Psychologists seek to understand the human mind and behaviour. Traditionally, the most common way of doing this was through experimentation. This is because in the 20th century psychologists wanted to adopt a more scientific approach to understanding human cognition and behaviour. But it’s not the only way. In fact, it’s quite limited. In this post, we’ll look at the two types of research (qualitative and quantitative) to understand how, why and when each approach might be used.
Research in psychology can be divided into two major categories:
This includes experiments (lab, field, quasi and natural) and correlational studies. The data (information) gathered in these studies is quantitative, which means it’s numerical. The data in experimental research are the dependent variables and they be shown in numbers. For example, in Asch’s famous line-length experiments on conformity the data was the % of participants who conformed. Quite simply, if a study uses numbers to represent its results, it’s quantitative.
Quantitative research is valuable because it can be objective (free from bias) and direct comparisons between groups of people can be made. For example, we can compare conformity rates across cultures, or prevalence rates of disorders across racial groups.
But can we really understand the human experience of cognition and behaviour through numbers? This is why qualitative research has surged in popularity in recent years.
IB Psychology HL students should understand the difference between quantitative and qualitative research for Paper 3.
Qualitative data cannot be written in numbers. They are descriptions or whole sentences. For example, Rosenhan’s famous observation of psychiatric hospitals resulted in long descriptions of what it felt like to be a patient in a psychiatric hospital. Sometimes a qualitative study is used because it allows psychologists to gain a better understanding of what it is like to experience a particular psychological phenomenon. For example, can we really understand what it’s like to have PTSD by getting someone to complete a questionnaire? Wouldn’t we be better to sit and talk with them and hear their experiences, or perhaps even observe what it’s like for their daily life? This is why the two main types of qualitative methods are interviews and observations.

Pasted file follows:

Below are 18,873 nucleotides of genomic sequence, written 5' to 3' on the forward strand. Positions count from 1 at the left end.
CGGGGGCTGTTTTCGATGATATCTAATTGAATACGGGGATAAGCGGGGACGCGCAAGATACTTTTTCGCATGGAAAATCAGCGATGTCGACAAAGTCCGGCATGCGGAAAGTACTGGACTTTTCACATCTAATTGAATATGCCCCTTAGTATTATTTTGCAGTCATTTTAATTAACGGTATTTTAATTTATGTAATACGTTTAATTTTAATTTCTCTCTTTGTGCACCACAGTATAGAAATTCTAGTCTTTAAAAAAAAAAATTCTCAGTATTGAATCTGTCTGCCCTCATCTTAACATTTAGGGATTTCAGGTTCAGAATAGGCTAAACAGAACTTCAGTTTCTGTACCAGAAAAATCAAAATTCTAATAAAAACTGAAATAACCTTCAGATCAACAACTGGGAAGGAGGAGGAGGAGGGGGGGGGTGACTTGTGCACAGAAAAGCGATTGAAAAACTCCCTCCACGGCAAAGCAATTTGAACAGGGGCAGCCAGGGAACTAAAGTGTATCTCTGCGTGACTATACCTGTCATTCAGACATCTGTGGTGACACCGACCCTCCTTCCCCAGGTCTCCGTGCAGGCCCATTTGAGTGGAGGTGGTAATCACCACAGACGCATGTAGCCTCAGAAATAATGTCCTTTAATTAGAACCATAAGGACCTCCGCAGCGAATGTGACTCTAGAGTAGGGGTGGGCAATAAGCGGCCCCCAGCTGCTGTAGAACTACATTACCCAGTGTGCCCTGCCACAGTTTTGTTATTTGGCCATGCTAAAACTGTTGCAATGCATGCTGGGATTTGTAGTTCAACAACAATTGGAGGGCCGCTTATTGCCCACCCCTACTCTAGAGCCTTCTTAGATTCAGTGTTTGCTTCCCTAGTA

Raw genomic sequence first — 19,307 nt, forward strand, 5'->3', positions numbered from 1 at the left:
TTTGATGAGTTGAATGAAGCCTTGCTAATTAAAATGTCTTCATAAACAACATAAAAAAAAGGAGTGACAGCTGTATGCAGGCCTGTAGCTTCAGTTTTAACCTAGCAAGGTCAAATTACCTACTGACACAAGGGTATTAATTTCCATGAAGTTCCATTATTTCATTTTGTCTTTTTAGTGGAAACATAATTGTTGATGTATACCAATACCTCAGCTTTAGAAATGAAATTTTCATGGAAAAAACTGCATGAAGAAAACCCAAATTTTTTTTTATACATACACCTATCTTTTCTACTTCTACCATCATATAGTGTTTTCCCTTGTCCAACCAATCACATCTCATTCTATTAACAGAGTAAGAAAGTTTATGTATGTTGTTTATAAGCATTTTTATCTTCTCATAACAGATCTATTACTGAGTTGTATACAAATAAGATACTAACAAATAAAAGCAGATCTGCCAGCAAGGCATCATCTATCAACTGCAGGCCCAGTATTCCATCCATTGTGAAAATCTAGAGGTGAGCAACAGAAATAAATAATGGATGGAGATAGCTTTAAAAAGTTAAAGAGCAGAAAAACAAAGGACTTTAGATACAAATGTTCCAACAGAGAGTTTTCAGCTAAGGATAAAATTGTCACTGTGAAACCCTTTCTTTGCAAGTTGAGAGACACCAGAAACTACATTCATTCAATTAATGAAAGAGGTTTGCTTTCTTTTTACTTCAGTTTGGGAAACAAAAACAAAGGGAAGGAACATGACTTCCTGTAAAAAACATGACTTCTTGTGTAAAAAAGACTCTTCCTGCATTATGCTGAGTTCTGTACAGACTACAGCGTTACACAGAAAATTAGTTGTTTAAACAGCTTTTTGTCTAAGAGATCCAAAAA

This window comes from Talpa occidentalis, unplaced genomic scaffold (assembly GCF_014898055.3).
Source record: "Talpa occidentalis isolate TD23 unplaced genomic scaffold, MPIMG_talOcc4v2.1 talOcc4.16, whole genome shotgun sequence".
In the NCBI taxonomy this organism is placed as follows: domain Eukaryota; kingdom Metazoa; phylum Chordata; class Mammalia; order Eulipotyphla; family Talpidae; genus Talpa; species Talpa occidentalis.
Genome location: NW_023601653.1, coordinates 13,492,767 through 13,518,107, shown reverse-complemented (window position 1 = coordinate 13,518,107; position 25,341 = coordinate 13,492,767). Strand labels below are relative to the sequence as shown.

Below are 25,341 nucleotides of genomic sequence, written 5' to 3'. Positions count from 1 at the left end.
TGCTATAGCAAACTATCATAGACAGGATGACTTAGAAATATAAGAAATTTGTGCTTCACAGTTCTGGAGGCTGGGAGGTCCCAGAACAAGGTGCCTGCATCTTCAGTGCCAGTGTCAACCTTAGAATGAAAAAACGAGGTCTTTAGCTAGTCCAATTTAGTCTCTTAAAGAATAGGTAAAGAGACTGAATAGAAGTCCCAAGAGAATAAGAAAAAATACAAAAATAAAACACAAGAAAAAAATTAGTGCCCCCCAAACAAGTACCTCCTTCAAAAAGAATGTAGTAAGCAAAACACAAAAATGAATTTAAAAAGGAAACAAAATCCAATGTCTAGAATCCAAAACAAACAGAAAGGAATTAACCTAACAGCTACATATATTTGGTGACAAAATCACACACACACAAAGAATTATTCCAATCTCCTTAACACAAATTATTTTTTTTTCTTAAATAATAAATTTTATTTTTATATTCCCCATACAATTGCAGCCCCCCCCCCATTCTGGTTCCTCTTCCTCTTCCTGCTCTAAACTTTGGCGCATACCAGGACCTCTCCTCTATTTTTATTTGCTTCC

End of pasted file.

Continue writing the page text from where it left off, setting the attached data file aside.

- Cell phones at the dinner table; a qualitative observation (Radesky et al.)
- Qualitative Study Examples
In summary, quantitative research deals in investigating human behaviour by quantifying that behaviour so it can be measured in numbers and statistics. Experiments and correlational studies are some of the quantitative methods used in Psychology. Quantitative research often tries to investigate cause and effects, or correlations between factors and behaviour.
Qualitative research, on the other hand, is based on the assumption that human behaviour is far more complex than to be reduced to numbers. It is not as concerned with explaining human behaviour but more interested describing it. It recognizes that there is still value in understanding people’s subjective experiences of particular phenomena.
The key concept to understand with research methods is that psychologists have a range of methods to choose from and their choice depends on the context of the study.
Watch the video of the famous experiments called “The Boby Doll Experiments” conducted by Albert Bandura.
The data gathered in these experiments could be quantitative or qualitative.
“Working with a partner you are to come up with five examples of possible quantitative data and five examples of possible qualitative data that could have been gathered. “
After you’ve finished you can read the summary of the original study and decide if it gathered quantitative or qualitative data.
Travis Dixon is an IB Psychology teacher, author, workshop leader, examiner and IA moderator.